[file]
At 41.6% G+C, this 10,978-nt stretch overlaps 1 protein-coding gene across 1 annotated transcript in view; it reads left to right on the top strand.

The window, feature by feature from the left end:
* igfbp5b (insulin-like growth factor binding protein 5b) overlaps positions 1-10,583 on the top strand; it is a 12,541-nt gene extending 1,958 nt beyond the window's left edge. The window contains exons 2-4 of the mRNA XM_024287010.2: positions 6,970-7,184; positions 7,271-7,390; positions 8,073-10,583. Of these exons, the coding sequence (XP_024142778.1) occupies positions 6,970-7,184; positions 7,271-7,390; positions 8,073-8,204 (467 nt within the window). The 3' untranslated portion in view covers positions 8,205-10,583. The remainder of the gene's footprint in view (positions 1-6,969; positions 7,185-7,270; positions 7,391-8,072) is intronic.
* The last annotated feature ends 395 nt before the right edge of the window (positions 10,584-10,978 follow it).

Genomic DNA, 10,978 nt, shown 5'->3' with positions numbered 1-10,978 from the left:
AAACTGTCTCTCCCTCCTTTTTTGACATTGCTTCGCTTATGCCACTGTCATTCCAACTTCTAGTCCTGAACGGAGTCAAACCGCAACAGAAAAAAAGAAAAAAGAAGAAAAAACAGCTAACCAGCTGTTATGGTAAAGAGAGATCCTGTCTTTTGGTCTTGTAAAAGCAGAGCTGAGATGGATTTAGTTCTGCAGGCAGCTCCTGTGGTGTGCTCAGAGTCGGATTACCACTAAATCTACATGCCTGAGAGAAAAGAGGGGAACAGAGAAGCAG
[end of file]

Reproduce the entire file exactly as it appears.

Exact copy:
At 41.6% G+C, this 10,978-nt stretch overlaps 1 protein-coding gene across 1 annotated transcript in view; it reads left to right on the top strand.

The window, feature by feature from the left end:
* igfbp5b (insulin-like growth factor binding protein 5b) overlaps positions 1-10,583 on the top strand; it is a 12,541-nt gene extending 1,958 nt beyond the window's left edge. The window contains exons 2-4 of the mRNA XM_024287010.2: positions 6,970-7,184; positions 7,271-7,390; positions 8,073-10,583. Of these exons, the coding sequence (XP_024142778.1) occupies positions 6,970-7,184; positions 7,271-7,390; positions 8,073-8,204 (467 nt within the window). The 3' untranslated portion in view covers positions 8,205-10,583. The remainder of the gene's footprint in view (positions 1-6,969; positions 7,185-7,270; positions 7,391-8,072) is intronic.
* The last annotated feature ends 395 nt before the right edge of the window (positions 10,584-10,978 follow it).

Genomic DNA, 10,978 nt, shown 5'->3' with positions numbered 1-10,978 from the left:
AAACTGTCTCTCCCTCCTTTTTTGACATTGCTTCGCTTATGCCACTGTCATTCCAACTTCTAGTCCTGAACGGAGTCAAACCGCAACAGAAAAAAAGAAAAAAGAAGAAAAAACAGCTAACCAGCTGTTATGGTAAAGAGAGATCCTGTCTTTTGGTCTTGTAAAAGCAGAGCTGAGATGGATTTAGTTCTGCAGGCAGCTCCTGTGGTGTGCTCAGAGTCGGATTACCACTAAATCTACATGCCTGAGAGAAAAGAGGGGAACAGAGAAGCAG